Neat exploration and movement is slowed by a leaden pace and frustration.
The advertised hook of Mable and the Wood is that it’s a Metroidvania game where you don’t have to kill anyone. It seems a little disingenuous in that regard, but it does also emphasize that the goal of this visually-endearing platformer is not fighting baddies. Instead, Mable’s journey is all about movement and exploration. The base concept is an engaging one, as Mable traverses a world in various forms with an emphasis on non-violence. However the neat ideas don’t entirely translate into something great, as Mable and the Wood falls squarely into the realm of mediocrity.
You play as Mable, a young girl wielding a sword that weighs her down so she can’t jump or attack on her own. She is a shapeshifter, though, and by using abilities found while exploring and defeating bosses more forms are added to her bag of tricks. This is the crux of the adventure as at first you start with a simple fairy form before adding the likes of spiders, moles, and more. Every form is only temporary, tied to a regenerating meter that forces the player to turn back into the powerless girl when it runs out.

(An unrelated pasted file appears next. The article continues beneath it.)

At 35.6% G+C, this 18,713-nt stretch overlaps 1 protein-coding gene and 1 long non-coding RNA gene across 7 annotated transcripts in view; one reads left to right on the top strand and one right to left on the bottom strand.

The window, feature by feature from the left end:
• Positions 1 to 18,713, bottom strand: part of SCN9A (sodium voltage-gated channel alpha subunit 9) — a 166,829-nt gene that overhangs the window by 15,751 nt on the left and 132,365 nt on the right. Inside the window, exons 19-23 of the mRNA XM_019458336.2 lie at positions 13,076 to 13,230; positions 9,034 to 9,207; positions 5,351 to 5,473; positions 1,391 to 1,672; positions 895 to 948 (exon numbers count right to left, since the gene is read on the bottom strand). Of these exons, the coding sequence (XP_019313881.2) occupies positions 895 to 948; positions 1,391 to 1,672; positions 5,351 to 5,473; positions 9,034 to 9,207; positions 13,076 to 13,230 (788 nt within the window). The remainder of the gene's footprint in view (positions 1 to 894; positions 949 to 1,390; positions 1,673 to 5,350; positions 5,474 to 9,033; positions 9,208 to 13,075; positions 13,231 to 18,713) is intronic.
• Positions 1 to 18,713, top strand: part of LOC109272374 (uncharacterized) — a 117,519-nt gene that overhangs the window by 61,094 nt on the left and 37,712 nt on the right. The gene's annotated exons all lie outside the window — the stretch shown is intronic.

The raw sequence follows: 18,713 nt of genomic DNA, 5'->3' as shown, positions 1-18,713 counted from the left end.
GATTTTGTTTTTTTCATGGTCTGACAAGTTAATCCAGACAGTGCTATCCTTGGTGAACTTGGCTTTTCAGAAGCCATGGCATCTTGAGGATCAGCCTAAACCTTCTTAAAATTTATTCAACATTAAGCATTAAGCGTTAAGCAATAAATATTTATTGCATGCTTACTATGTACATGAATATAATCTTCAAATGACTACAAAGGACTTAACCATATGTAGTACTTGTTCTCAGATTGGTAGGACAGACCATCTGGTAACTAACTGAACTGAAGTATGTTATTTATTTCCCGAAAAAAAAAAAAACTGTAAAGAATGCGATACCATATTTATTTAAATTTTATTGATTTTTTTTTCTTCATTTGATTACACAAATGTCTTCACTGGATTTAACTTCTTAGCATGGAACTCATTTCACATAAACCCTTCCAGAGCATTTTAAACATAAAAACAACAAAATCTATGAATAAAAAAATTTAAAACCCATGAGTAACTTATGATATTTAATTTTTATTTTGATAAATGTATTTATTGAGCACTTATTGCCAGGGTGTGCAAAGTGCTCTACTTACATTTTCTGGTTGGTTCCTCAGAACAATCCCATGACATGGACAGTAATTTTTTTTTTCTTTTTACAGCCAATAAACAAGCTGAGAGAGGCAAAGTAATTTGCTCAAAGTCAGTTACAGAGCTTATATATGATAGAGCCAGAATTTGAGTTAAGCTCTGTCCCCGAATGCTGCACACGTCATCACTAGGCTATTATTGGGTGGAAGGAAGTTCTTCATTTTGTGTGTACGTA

A lot of options spin out of this mechanic. I found that the multiple forms could be used for traversal in different areas, working best in tandem. Movement still occasionally got frustrating since some of the more freeing abilities are slow and laborious to use. That in turn rewards mastery. For example, I had issues with the spider transformation until it clicked and I was able to spin webs and zoom around the locales. Unfortunately, that was not a common feeling. The varied transformations felt like they sometimes just arbitrarily made movement difficult, coming off more as restrictions than extensions.
One of the more commendable aspects of Mable and the Wood is the overall freedom of exploration. Early on, you’re guided along a straight path, but soon enough you can basically go in any direction, cherry-picking whatever bosses you want to find and taking their form as a transformation. Multiple endings await at the conclusion, but while the narrative is interesting enough to drive forward the adventure, I wasn’t compelled to dig that much deeper.
Going back to the hook, you can, in theory, play this game completely non-violently. That’s really neat, but it’s also mildly asinine to play the game that way. Figuring out how to fell a boss without combat is a nice little twist, but it helped make a game that already had a grueling pace thanks to the addled movement go even slower. It’s a noble option, though not one I recommend following through on.
Mable and the Wood is a game that has its heart in the right place, trying some interesting new things in a tried-and-true, side-scrolling presentation. Unfortunately, a lot of those ideas aren’t that appealing and the novel ideas soon unravel into an endearing but merely decent adventure.